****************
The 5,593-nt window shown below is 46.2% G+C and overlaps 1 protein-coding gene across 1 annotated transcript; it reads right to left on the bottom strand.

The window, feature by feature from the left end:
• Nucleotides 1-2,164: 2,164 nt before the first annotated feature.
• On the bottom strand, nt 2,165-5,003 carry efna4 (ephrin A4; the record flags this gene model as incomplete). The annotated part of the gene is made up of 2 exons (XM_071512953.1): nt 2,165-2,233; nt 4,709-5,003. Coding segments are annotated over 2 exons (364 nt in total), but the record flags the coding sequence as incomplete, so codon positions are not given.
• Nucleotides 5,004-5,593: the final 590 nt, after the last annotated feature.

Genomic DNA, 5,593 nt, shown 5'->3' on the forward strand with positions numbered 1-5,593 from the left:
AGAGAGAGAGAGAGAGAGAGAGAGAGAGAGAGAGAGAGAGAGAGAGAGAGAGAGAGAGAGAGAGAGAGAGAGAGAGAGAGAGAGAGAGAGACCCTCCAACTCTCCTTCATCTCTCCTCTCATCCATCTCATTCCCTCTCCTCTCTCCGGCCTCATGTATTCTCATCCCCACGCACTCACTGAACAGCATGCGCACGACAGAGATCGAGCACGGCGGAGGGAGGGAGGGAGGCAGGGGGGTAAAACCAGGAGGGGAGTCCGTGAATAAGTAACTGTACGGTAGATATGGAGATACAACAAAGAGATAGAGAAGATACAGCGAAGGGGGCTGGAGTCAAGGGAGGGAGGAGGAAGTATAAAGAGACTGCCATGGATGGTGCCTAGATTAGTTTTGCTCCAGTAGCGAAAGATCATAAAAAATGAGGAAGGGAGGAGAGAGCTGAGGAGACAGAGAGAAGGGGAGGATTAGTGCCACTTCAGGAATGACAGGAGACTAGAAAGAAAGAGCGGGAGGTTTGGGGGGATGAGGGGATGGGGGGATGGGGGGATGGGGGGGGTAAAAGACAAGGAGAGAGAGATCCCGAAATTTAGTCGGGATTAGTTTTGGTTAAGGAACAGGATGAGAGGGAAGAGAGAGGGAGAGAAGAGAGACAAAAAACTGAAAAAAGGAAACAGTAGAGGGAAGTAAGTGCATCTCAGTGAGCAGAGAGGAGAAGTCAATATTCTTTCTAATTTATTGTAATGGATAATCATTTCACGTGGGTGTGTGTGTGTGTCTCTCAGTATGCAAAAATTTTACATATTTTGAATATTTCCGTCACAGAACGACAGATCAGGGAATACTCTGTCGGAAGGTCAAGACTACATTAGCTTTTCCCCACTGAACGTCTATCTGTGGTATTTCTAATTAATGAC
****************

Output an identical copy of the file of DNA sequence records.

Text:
The 5,593-nt window shown below is 46.2% G+C and overlaps 1 protein-coding gene across 1 annotated transcript; it reads right to left on the bottom strand.

The window, feature by feature from the left end:
• Nucleotides 1-2,164: 2,164 nt before the first annotated feature.
• On the bottom strand, nt 2,165-5,003 carry efna4 (ephrin A4; the record flags this gene model as incomplete). The annotated part of the gene is made up of 2 exons (XM_071512953.1): nt 2,165-2,233; nt 4,709-5,003. Coding segments are annotated over 2 exons (364 nt in total), but the record flags the coding sequence as incomplete, so codon positions are not given.
• Nucleotides 5,004-5,593: the final 590 nt, after the last annotated feature.

Genomic DNA, 5,593 nt, shown 5'->3' on the forward strand with positions numbered 1-5,593 from the left:
AGAGAGAGAGAGAGAGAGAGAGAGAGAGAGAGAGAGAGAGAGAGAGAGAGAGAGAGAGAGAGAGAGAGAGAGAGAGAGAGAGAGAGAGAGACCCTCCAACTCTCCTTCATCTCTCCTCTCATCCATCTCATTCCCTCTCCTCTCTCCGGCCTCATGTATTCTCATCCCCACGCACTCACTGAACAGCATGCGCACGACAGAGATCGAGCACGGCGGAGGGAGGGAGGGAGGCAGGGGGGTAAAACCAGGAGGGGAGTCCGTGAATAAGTAACTGTACGGTAGATATGGAGATACAACAAAGAGATAGAGAAGATACAGCGAAGGGGGCTGGAGTCAAGGGAGGGAGGAGGAAGTATAAAGAGACTGCCATGGATGGTGCCTAGATTAGTTTTGCTCCAGTAGCGAAAGATCATAAAAAATGAGGAAGGGAGGAGAGAGCTGAGGAGACAGAGAGAAGGGGAGGATTAGTGCCACTTCAGGAATGACAGGAGACTAGAAAGAAAGAGCGGGAGGTTTGGGGGGATGAGGGGATGGGGGGATGGGGGGATGGGGGGGGTAAAAGACAAGGAGAGAGAGATCCCGAAATTTAGTCGGGATTAGTTTTGGTTAAGGAACAGGATGAGAGGGAAGAGAGAGGGAGAGAAGAGAGACAAAAAACTGAAAAAAGGAAACAGTAGAGGGAAGTAAGTGCATCTCAGTGAGCAGAGAGGAGAAGTCAATATTCTTTCTAATTTATTGTAATGGATAATCATTTCACGTGGGTGTGTGTGTGTGTCTCTCAGTATGCAAAAATTTTACATATTTTGAATATTTCCGTCACAGAACGACAGATCAGGGAATACTCTGTCGGAAGGTCAAGACTACATTAGCTTTTCCCCACTGAACGTCTATCTGTGGTATTTCTAATTAATGAC